Update: Since writing this article, RateSetter has changed its name to Plenti. If you see any reference to RateSetter, that’s why.
Peer-to-peer lending is a great example of why it’s an exciting time to be alive.
Technology is changing the way we live our lives and disrupting many old industries.
And it’s even happening in the finance industry.
These new ‘FinTechs’ as they’re called, are changing the way we borrow, shop, pay for things and even invest.
Change is the only constant as they say. So it’s best to keep an eye out for possible investment opportunities.
And one thing caught my eye a while ago, peer-to-peer lending.
What exactly is peer-to-peer lending?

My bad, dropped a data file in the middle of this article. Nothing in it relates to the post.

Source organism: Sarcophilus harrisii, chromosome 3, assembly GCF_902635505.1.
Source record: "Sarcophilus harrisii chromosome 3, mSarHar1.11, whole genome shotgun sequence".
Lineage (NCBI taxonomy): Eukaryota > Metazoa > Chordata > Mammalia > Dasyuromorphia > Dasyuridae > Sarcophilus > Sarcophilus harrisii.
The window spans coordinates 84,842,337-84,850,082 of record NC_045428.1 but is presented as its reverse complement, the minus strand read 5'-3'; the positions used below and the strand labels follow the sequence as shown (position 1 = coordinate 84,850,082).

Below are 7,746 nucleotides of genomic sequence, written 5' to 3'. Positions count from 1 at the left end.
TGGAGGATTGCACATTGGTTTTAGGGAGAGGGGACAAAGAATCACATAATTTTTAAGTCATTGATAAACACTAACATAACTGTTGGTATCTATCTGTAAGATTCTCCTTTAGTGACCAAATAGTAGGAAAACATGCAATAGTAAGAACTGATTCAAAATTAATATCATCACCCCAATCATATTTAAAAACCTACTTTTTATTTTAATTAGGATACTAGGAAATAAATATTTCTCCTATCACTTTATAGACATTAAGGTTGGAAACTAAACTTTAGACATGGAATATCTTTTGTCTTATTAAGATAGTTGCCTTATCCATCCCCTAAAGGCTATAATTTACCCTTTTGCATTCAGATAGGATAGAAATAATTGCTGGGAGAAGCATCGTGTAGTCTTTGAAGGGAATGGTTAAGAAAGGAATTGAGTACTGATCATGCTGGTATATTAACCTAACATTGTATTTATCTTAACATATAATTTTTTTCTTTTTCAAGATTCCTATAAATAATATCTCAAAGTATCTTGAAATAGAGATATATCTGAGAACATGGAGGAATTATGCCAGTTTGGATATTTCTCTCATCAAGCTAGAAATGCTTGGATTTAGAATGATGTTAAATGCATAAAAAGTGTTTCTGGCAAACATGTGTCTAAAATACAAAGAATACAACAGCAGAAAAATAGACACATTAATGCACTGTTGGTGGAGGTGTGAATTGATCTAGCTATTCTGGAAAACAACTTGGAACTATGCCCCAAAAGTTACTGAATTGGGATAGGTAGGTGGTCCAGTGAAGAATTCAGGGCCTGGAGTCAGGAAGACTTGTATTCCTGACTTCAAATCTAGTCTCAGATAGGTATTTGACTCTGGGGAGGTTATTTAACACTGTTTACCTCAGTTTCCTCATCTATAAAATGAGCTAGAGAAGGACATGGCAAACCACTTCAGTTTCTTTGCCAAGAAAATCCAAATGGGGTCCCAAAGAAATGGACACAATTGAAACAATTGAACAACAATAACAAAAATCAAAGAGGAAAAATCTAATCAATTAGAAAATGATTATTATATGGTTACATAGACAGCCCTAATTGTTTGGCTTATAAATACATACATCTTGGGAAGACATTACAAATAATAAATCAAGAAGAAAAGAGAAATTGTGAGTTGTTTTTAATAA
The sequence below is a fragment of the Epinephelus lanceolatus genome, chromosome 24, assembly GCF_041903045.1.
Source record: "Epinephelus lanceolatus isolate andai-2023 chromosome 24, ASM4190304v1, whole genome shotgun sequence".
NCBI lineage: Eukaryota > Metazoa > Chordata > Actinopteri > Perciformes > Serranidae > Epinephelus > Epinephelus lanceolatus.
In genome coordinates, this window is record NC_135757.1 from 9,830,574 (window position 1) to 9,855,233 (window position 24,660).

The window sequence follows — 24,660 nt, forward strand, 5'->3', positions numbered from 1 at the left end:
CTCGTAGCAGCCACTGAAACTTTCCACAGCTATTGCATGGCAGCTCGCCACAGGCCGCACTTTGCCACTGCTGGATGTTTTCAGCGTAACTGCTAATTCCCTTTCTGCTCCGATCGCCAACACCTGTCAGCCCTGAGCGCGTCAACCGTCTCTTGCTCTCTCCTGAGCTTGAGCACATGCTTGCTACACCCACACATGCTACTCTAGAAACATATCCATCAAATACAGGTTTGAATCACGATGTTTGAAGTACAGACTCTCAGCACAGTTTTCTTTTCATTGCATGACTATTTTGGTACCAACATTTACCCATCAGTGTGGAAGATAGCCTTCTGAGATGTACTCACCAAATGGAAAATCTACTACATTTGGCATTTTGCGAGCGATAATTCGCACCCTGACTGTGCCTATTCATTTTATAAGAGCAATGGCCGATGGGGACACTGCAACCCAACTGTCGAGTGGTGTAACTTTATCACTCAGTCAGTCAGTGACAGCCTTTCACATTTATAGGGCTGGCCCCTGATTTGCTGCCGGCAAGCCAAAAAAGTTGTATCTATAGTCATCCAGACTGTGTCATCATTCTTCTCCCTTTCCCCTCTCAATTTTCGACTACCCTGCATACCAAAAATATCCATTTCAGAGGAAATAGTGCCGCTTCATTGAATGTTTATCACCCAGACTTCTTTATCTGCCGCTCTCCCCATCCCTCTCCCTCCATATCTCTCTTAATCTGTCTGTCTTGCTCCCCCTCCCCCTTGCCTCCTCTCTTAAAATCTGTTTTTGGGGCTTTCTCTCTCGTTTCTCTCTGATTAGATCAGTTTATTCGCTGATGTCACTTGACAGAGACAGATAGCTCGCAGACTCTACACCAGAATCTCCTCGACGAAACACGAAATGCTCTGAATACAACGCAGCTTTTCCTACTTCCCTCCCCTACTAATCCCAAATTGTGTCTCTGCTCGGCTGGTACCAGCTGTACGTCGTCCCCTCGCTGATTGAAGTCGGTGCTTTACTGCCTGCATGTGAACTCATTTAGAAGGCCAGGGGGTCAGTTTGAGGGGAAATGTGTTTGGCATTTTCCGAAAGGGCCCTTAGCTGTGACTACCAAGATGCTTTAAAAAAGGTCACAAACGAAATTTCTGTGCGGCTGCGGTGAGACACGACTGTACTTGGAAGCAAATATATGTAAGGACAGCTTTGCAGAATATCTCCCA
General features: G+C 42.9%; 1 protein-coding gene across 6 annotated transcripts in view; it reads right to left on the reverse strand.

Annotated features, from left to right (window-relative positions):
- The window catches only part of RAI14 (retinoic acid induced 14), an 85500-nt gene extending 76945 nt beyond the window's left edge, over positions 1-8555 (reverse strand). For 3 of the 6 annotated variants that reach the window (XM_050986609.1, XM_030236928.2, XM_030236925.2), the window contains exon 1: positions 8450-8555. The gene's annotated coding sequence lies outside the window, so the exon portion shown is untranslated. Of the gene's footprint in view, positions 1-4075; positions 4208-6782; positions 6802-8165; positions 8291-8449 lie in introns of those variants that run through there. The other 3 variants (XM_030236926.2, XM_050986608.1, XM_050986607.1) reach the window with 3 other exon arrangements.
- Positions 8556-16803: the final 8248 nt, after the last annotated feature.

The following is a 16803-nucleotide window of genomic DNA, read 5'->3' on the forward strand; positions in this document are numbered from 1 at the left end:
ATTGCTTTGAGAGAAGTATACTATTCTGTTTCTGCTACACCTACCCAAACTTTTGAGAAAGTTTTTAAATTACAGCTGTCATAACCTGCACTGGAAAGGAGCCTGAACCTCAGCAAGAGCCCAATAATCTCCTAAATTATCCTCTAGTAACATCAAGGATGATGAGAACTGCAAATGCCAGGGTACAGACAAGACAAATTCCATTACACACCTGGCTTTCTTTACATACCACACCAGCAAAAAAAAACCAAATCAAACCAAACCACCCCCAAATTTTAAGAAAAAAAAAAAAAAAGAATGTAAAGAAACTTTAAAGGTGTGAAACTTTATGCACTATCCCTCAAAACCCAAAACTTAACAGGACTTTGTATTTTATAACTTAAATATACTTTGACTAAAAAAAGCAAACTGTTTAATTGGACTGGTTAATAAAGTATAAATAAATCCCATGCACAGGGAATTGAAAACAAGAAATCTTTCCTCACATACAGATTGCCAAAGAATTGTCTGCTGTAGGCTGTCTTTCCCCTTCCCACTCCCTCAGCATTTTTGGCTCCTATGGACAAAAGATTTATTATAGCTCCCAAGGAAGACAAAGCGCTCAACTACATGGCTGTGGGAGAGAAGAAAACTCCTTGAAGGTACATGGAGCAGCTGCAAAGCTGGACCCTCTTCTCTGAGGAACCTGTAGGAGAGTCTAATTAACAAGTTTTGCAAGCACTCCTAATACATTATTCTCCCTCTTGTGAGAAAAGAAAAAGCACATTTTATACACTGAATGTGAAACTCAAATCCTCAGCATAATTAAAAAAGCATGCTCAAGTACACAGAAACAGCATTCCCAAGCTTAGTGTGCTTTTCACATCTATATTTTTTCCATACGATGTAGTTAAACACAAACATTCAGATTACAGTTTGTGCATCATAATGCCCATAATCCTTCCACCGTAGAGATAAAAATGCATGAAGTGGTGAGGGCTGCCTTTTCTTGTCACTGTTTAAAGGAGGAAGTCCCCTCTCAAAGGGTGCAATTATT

Well at the risk of sounding too simple, it’s exactly as it sounds.
Peer-to-Peer Lending is an online platform where borrowers and lenders are matched up, creating loans for an agreed period of time.
Think of it like a money match-maker!
It’s a lot like opening your own banking business, where you are lending your money to other people and businesses, receiving principal and interest payments in return.
The reason this technology is effective is, by creating an online platform, the peer-to-peer lending companies can operate at a much lower cost as they don’t have to rent large buildings and shopfronts filled with employees all over the cities, like banks do.
These cost savings mean lenders earn higher returns rather than having their money in the bank. On the flip-side, borrowers can borrow at lower rates with more flexibility, compared to a traditional lender.